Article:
Today’s invention is not about that. I’m interested in making data invulnerable to attack, corruption and other bad things.
Inspired by the redundant structure of the Internet itself, one way to achieve this is to ‘store’ each file as a series of encrypted messages in longterm transit around a peer-to-peer network: -truly virtual storage.
If you need more protection, repeat the original message with a completely different forwarding route. It’s much harder to hit a moving target.
Who knows what the global cost of mis-dialling phone numbers is.
Today’s invention is simply to equip handsets, both mobile and landline, with the ability to say, via speakerphone, the numbers you have keyed in (either digit by digit or after the whole number has been entered).
My guess is that this would be significantly more effective than squinting at a small screen to check your dexterity.
A possibly useful extra service, for for those of us calling lots of unfamiliar numbers, might be to speak the name of the (directory-listed) person or company you are about to call.
If, despite all these measures, you still dialled a wrong number, the phone could be configured to allow you to record this manually and then extract statistics about what sorts of errors/ substitutions you habitually make. It could then take extra care to alert you to these in future before pressing the call button.
Where would the poor old Patent Office be without the umbrella?
I’ve been thinking about how best to upgrade the humble brolly. Here are some suggestions.
Replace all that folding framework over one’s head with a set of equispaced, flexible petals attached to the top of the shaft. The petals rotate like a propeller, fast enough to stop raindrops getting through to you. Flexible petals don’t poke people’s eyes out and merely brush by obstacles (like those little desk fans).
The whole shebang can be driven by a cordless drill motor (aerofoil-section petals might then help support the weight).
If you want to get really funky (my recommendation), then drive it using a toothed belt attached to one’s foot. The belt would engage with a ratchet on a flywheel in the handle of the brolly only as your foot moves downwards; slipping over the ratchet freely as your foot rises again.
All this gyroscopic rotation would help stabilise the unbrella against gusts of wind but might make cornering complicated.
If you must, the petals can be decorated with slogans which are only visible when spinning.
When the rain stops, the motor can be disconnected and the limp petals easily wrapped around the shaft using an elastic band (Patent number: US 1000299278387467837687282827128918 “Linearly Extensible Continuous Ring-shaped Securing Device or System”).
I remember once reading that various foodstuffs manufacturers only make a profit because people routinely fail to extract the last few drops of produce from the container. It’s particularly true of viscous fluids like mayonnaise, tomato ketchup, mustard etc but it might apply equally to higher value produce -especially shampoo/conditioner and related cosmetics.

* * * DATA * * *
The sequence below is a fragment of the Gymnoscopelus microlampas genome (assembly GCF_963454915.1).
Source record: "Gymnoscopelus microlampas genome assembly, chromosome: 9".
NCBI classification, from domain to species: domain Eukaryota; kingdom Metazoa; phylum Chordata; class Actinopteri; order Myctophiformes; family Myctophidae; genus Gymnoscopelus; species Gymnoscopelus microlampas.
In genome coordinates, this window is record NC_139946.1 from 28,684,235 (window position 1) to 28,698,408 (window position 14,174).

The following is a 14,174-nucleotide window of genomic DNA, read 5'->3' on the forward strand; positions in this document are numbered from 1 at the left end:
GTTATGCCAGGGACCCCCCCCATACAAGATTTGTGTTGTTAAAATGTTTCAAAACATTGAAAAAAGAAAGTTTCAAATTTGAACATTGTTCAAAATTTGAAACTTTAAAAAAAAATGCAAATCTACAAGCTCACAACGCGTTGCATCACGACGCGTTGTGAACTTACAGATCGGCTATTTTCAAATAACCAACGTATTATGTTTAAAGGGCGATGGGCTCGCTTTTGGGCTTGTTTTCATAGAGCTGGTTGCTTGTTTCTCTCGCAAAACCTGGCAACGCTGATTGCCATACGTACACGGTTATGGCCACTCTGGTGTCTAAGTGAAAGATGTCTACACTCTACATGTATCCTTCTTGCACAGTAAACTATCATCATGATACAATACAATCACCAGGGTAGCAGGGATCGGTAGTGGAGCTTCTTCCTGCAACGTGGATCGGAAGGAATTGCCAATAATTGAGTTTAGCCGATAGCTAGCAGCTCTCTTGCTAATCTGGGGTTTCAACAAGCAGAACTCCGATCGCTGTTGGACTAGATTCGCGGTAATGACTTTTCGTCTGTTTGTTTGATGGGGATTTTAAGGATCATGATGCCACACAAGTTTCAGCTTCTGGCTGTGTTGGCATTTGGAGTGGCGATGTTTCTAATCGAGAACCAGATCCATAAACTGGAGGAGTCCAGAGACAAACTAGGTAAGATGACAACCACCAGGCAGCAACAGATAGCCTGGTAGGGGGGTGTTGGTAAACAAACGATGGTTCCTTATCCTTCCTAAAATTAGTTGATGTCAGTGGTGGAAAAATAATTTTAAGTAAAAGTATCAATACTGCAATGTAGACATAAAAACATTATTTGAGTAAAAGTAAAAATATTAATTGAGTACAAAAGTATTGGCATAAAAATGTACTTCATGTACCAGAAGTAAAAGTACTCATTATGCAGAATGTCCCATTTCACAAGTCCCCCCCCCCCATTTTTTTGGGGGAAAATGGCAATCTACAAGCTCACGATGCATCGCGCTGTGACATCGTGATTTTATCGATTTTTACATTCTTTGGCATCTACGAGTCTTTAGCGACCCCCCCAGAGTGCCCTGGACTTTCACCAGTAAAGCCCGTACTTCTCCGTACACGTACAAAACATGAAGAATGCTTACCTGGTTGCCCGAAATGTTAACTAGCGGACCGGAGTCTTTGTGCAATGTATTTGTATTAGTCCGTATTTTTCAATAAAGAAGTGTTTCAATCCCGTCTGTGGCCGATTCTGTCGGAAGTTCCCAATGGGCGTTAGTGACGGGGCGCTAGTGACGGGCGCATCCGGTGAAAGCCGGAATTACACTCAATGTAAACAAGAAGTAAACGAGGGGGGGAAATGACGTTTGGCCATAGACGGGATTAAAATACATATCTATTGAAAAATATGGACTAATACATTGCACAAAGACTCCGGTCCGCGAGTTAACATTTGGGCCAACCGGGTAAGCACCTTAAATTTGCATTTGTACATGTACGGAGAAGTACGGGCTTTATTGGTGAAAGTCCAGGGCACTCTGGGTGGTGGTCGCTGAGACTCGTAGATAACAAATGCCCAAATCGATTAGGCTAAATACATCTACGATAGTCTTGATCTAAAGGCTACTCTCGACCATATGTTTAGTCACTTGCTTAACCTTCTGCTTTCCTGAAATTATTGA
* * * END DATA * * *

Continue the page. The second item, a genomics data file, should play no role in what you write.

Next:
My invention today is simply to repurpose the old magnetic stirrer device (or perhaps the magnetic window cleaner) in order to speed the evacuation of the bottle concerned. Obviously, it still makes sense to invert the container so that gravity can assist, but life’s too short to ensure that all the contents eventually come out -especially when sandwich urgency has set in.
Each household could have several PTFE-coated magnetic beans (colour-coded to avoid getting shampoo in the honey). They could all be driven by a single powerful, handheld rotating magnet unit.
It might be useful to induce some eddy currents in the bean in order to warm it slightly and reduce viscosity. Even without spinning magnets, rolling a spherical ‘bean’ up and down inside the container, using an external magnet, would be a good way to ‘spoon’ out any residue…especially for bottles with complex internal shapes (these might be supplied each with a captive, rolling bean). This technique would also be useful for clearing out coffee grounds and other hard-to-get-at stuff.
I’m sick of scouring my entire household for the right number of the right size batteries with the correct charging characteristics. I always seem to have one too few of whatever I need…usually I have one too few even to get the damn charger working.
Today’s invention is simply to replace all the D/R20, C/R14, AA/R6, 9V/6F22, AAA/R03 nightmare with a single, standard battery size. My first choice would be to replace all these ridiculous products with variable-size stacks of one type of existing watch battery. Small, standard modules building to provide flexibly-sized systems seems to be a good idea in general. I could then keep a sack of the batteries somewhere and always be sure that I could drop in the right number for whatever device was suddenly in demand.
OK, I know that the standard watch batteries aren’t easily rechargeable and that their sizes may not add up to be an exact fit for existing compartments and that their outputs may not quite match the requirements of all devices and that some legislative body would have to certify their use in case they somehow triggered a nuclear accident -but I’m also quite sure that these aren’t showstoppers, they just need a bit more technical ingenuity in return for an enormous amount of extra flexibility.
Everyone is waiting for the advent of a novel battery technology which will allow their latest gadget to stay awake for longer. At least with the standard-size idea it would be a lot easier to carry several small replacements and slot these in when necessary.